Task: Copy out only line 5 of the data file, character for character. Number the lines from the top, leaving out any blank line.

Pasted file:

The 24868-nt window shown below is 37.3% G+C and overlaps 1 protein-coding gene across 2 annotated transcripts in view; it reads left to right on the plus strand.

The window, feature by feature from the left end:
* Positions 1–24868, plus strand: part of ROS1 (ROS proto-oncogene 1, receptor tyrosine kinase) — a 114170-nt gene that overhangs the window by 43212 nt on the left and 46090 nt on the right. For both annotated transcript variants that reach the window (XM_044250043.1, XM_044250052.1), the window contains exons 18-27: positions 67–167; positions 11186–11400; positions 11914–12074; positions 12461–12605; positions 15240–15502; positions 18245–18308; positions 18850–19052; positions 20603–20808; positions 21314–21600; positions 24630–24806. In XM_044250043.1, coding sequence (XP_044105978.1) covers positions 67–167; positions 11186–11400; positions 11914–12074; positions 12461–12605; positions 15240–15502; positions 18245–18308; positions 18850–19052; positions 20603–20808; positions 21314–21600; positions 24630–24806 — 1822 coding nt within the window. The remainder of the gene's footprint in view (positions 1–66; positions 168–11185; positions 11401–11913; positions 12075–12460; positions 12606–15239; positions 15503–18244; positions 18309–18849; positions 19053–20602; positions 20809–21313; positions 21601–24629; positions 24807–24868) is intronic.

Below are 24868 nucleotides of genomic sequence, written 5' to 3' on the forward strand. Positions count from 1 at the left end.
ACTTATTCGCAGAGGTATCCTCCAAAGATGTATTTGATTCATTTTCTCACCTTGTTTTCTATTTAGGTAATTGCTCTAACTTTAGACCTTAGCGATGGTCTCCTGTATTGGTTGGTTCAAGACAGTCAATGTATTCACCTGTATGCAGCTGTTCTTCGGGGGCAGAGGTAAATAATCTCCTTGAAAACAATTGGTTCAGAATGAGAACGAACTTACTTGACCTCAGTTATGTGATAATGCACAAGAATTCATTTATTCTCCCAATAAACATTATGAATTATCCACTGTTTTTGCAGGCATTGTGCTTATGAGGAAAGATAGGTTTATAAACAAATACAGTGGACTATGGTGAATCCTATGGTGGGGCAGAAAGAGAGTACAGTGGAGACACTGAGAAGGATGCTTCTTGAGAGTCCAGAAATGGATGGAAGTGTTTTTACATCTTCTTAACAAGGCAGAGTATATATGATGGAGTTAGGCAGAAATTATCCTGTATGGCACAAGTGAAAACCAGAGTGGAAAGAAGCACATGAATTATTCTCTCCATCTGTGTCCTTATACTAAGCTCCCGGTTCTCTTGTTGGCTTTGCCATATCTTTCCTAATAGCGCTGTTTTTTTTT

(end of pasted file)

ACTTATTCGCAGAGGTATCCTCCAAAGATGTATTTGATTCATTTTCTCACCTTGTTTTCTATTTAGGTAATTGCTCTAACTTTAGACCTTAGCGATGGTCTCCTGTATTGGTTGGTTCAAGACAGTCAATGTATTCACCTGTATGCAGCTGTTCTTCGGGGGCAGAGGTAAATAATCTCCTTGAAAACAATTGGTTCAGAATGAGAACGAACTTACTTGACCTCAGTTATGTGATAATGCACAAGAATTCATTTATTCTCCCAATAAACATTATGAATTATCCACTGTTTTTGCAGGCATTGTGCTTATGAGGAAAGATAGGTTTATAAACAAATACAGTGGACTATGGTGAATCCTATGGTGGGGCAGAAAGAGAGTACAGTGGAGACACTGAGAAGGATGCTTCTTGAGAGTCCAGAAATGGATGGAAGTGTTTTTACATCTTCTTAACAAGGCAGAGTATATATGATGGAGTTAGGCAGAAATTATCCTGTATGGCACAAGTGAAAACCAGAGTGGAAAGAAGCACATGAATTATTCTCTCCATCTGTGTCCTTATACTAAGCTCCCGGTTCTCTTGTTGGCTTTGCCATATCTTTCCTAATAGCGCTGTTTTTTTTT